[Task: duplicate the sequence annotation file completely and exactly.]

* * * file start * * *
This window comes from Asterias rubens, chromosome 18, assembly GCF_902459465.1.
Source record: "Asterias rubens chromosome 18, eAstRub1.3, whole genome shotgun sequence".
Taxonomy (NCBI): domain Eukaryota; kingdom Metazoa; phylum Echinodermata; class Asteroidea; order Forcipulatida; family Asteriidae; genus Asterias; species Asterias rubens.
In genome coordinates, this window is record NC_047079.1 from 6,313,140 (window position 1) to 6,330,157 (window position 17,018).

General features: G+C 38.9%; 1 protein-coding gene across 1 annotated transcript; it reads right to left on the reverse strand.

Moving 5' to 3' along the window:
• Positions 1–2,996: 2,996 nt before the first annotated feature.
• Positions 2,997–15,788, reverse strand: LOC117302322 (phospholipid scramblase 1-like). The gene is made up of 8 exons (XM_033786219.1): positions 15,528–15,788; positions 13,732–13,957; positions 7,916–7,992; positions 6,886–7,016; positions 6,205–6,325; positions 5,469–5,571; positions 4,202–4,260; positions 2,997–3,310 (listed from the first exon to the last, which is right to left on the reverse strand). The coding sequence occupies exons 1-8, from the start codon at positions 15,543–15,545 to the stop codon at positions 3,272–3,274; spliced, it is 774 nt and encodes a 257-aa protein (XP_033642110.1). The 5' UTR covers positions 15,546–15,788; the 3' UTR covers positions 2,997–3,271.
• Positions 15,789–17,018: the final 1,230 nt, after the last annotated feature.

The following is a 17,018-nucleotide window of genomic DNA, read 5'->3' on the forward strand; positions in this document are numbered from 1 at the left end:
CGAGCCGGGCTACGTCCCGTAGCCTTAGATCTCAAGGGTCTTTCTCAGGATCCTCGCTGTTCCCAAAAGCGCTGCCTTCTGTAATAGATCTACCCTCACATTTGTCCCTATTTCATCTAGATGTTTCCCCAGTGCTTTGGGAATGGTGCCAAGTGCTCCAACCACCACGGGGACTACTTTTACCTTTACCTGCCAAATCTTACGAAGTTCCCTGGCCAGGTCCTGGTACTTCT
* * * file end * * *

This window comes from Asterias rubens, chromosome 18, assembly GCF_902459465.1.
Source record: "Asterias rubens chromosome 18, eAstRub1.3, whole genome shotgun sequence".
Taxonomy (NCBI): domain Eukaryota; kingdom Metazoa; phylum Echinodermata; class Asteroidea; order Forcipulatida; family Asteriidae; genus Asterias; species Asterias rubens.
In genome coordinates, this window is record NC_047079.1 from 6,313,140 (window position 1) to 6,330,157 (window position 17,018).

General features: G+C 38.9%; 1 protein-coding gene across 1 annotated transcript; it reads right to left on the reverse strand.

Moving 5' to 3' along the window:
• Positions 1–2,996: 2,996 nt before the first annotated feature.
• Positions 2,997–15,788, reverse strand: LOC117302322 (phospholipid scramblase 1-like). The gene is made up of 8 exons (XM_033786219.1): positions 15,528–15,788; positions 13,732–13,957; positions 7,916–7,992; positions 6,886–7,016; positions 6,205–6,325; positions 5,469–5,571; positions 4,202–4,260; positions 2,997–3,310 (listed from the first exon to the last, which is right to left on the reverse strand). The coding sequence occupies exons 1-8, from the start codon at positions 15,543–15,545 to the stop codon at positions 3,272–3,274; spliced, it is 774 nt and encodes a 257-aa protein (XP_033642110.1). The 5' UTR covers positions 15,546–15,788; the 3' UTR covers positions 2,997–3,271.
• Positions 15,789–17,018: the final 1,230 nt, after the last annotated feature.

The following is a 17,018-nucleotide window of genomic DNA, read 5'->3' on the forward strand; positions in this document are numbered from 1 at the left end:
CGAGCCGGGCTACGTCCCGTAGCCTTAGATCTCAAGGGTCTTTCTCAGGATCCTCGCTGTTCCCAAAAGCGCTGCCTTCTGTAATAGATCTACCCTCACATTTGTCCCTATTTCATCTAGATGTTTCCCCAGTGCTTTGGGAATGGTGCCAAGTGCTCCAACCACCACGGGGACTACTTTTACCTTTACCTGCCAAATCTTACGAAGTTCCCTGGCCAGGTCCTGGTACTTCT